Written by David Tebbutt, MicroScope 05/86 - scanned
THE IBM PC IS DEAD - LONG LIVE THE AT (column)
We're almost at the end of the IBM PC and XT era. The clone makers are in with a vengeance and some think that the official PC price will plummet to the low hundreds of pounds. So what's going on? Software publishers continue to crank out PC and XT programs. Business people are buying PCs and clones by the barrow-load. And I'm saying it's all over?
Yep. I'm convinced that we're into an AT world because that's the only way we can get off our present plateau. To date we've emulated, then exceeded, the capabilities of the traditional mainframe and minicomputer terminals. But we're running out of horsepower. The things we want to do on our present range of machines - natural-language recognition (like Q&A), high-resolution graphics (IBM's EGA and clones) and a more natural interface to the machine (Gem, Taxi and Windows) all demand higher processing speeds and more memory, neither of which we have on our PCs and XTs.
Sure, we can fiddle and fudge with V20 chips and add-on boards but, eventually, we'll give up and replace our machines. This movement has already started and within a few months, anything without a graphics environment will be regarded as quaint. The Luddites will claim that businesses have run for thousands of years without graphics and colour - so why start now?
The fact is that businesses have always had to make the best of the tools available. Remember those early calculators which insisted on using Reverse Polish (RP) notation? It wasn't that anyone actually wanted RP, we simply had to adapt ourselves to the requirements of the machine. Now, for the first time, we may be in a position to bend the machine to our human needs and preferences.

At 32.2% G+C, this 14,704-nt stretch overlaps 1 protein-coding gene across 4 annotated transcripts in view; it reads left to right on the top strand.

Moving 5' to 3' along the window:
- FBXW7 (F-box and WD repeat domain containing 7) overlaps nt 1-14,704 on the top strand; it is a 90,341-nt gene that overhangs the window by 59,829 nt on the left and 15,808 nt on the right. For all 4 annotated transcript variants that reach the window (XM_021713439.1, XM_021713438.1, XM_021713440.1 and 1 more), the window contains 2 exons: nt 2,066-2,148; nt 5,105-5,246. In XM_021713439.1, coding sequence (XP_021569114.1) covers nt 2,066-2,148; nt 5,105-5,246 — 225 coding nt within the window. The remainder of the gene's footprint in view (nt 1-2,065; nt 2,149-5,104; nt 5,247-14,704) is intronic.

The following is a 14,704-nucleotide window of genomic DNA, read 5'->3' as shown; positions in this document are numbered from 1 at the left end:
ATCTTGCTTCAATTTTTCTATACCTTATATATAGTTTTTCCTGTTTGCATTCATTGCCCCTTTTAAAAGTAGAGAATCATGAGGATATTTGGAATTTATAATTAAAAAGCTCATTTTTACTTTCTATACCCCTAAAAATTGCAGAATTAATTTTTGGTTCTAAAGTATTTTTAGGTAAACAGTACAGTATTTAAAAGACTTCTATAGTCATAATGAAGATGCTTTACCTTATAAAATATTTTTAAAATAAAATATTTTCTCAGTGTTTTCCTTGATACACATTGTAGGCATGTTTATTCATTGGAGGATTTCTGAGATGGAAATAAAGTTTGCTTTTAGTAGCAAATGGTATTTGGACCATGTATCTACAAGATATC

All the present graphics environments owe their existence to the work done at Xerox Palo Alto Research Centre (PARC) under the leadership of Alan Kay. Now, either Kay and his team were so brilliant that they cooked up the ultimate solution or there is yet more to come. While the mouse is undeniably handy (no pun intended) surely there are better ways of drawing and doodling into a computer? But whatever is in the offing, WIMP has set our current course and every manufacturer of note is rushing to embrace this approach.
The benefits which will accrue to users are that all programs will operate in the same way, data may be easily moved between applications and, when we have tons of memory, several programs will live in the machine at the same time.
The first benefit means that we won't have to go through those expensive learning curves any more just to be able to use a different program. The second means that we can integrate whatever programs we like. The third means that we'll be able to switch in and out of applications as quickly as we can turn from calculator to phone book to diary in real life.
Now, if we're going to have these wonderful graphics on the screen and we're going to be able to use a mouse to draw with, we really need some sort of matching output device. Enter the laser printer, of which the price is going to tumble as the sales volume rises. It won't be very long before people with daisy wheels and dot-matrix printers will become objects of scorn and pity.
But what if I told you that laser printers are old technology already? No, of course you don't believe me, even though they are rather smudgy affairs thanks to the toner having to be pressed onto the paper. They also happen to be black and white which doesn't marry too well with the whizzo colour screen.
I hear that colour laser printers are in the offing but I'm tempted to put my money on a printing technique which isn't madly popular yet. I refer to the ink jet and it's pure conjecture but suppose those clever boffins can charge the different coloured ink particles and direct them using the same sort of technique as that used to guide beams of electrons to our computer screens. I dunno. It just seems like a good idea to me and I'm sure I can't be the first to have thought of it.
Finally I'd like to mention a couple of comments I've heard in the last few weeks. Gordon Eubanks, a director at Symantec, and previously the man behind CBasic, reckons that the best software is created by an individual. Bill Gates said that we need a highly successful new application to validate this new environment. Add the fact that huge, team-written integrated suites are going out of fashion and you'll find a monster opportunity for a British programmer.